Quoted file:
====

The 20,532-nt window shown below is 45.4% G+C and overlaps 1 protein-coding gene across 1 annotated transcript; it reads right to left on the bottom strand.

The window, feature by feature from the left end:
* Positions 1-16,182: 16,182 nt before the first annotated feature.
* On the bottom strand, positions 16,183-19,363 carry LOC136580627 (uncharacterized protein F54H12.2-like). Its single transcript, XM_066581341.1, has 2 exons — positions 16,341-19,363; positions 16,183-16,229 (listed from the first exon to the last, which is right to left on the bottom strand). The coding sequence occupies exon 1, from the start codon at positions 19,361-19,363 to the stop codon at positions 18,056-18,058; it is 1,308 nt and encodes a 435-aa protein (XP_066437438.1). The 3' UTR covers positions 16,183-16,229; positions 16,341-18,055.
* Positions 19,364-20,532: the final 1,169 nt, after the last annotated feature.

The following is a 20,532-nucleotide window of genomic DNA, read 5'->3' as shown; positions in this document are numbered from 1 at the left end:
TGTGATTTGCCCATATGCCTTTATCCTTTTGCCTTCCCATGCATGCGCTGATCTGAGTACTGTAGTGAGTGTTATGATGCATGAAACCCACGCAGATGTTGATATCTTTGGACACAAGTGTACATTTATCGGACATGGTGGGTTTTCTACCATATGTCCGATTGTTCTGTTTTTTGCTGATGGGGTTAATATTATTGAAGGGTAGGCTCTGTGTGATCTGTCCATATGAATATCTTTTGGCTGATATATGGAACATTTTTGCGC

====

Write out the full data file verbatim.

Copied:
The 20,532-nt window shown below is 45.4% G+C and overlaps 1 protein-coding gene across 1 annotated transcript; it reads right to left on the bottom strand.

The window, feature by feature from the left end:
* Positions 1-16,182: 16,182 nt before the first annotated feature.
* On the bottom strand, positions 16,183-19,363 carry LOC136580627 (uncharacterized protein F54H12.2-like). Its single transcript, XM_066581341.1, has 2 exons — positions 16,341-19,363; positions 16,183-16,229 (listed from the first exon to the last, which is right to left on the bottom strand). The coding sequence occupies exon 1, from the start codon at positions 19,361-19,363 to the stop codon at positions 18,056-18,058; it is 1,308 nt and encodes a 435-aa protein (XP_066437438.1). The 3' UTR covers positions 16,183-16,229; positions 16,341-18,055.
* Positions 19,364-20,532: the final 1,169 nt, after the last annotated feature.

The following is a 20,532-nucleotide window of genomic DNA, read 5'->3' as shown; positions in this document are numbered from 1 at the left end:
TGTGATTTGCCCATATGCCTTTATCCTTTTGCCTTCCCATGCATGCGCTGATCTGAGTACTGTAGTGAGTGTTATGATGCATGAAACCCACGCAGATGTTGATATCTTTGGACACAAGTGTACATTTATCGGACATGGTGGGTTTTCTACCATATGTCCGATTGTTCTGTTTTTTGCTGATGGGGTTAATATTATTGAAGGGTAGGCTCTGTGTGATCTGTCCATATGAATATCTTTTGGCTGATATATGGAACATTTTTGCGC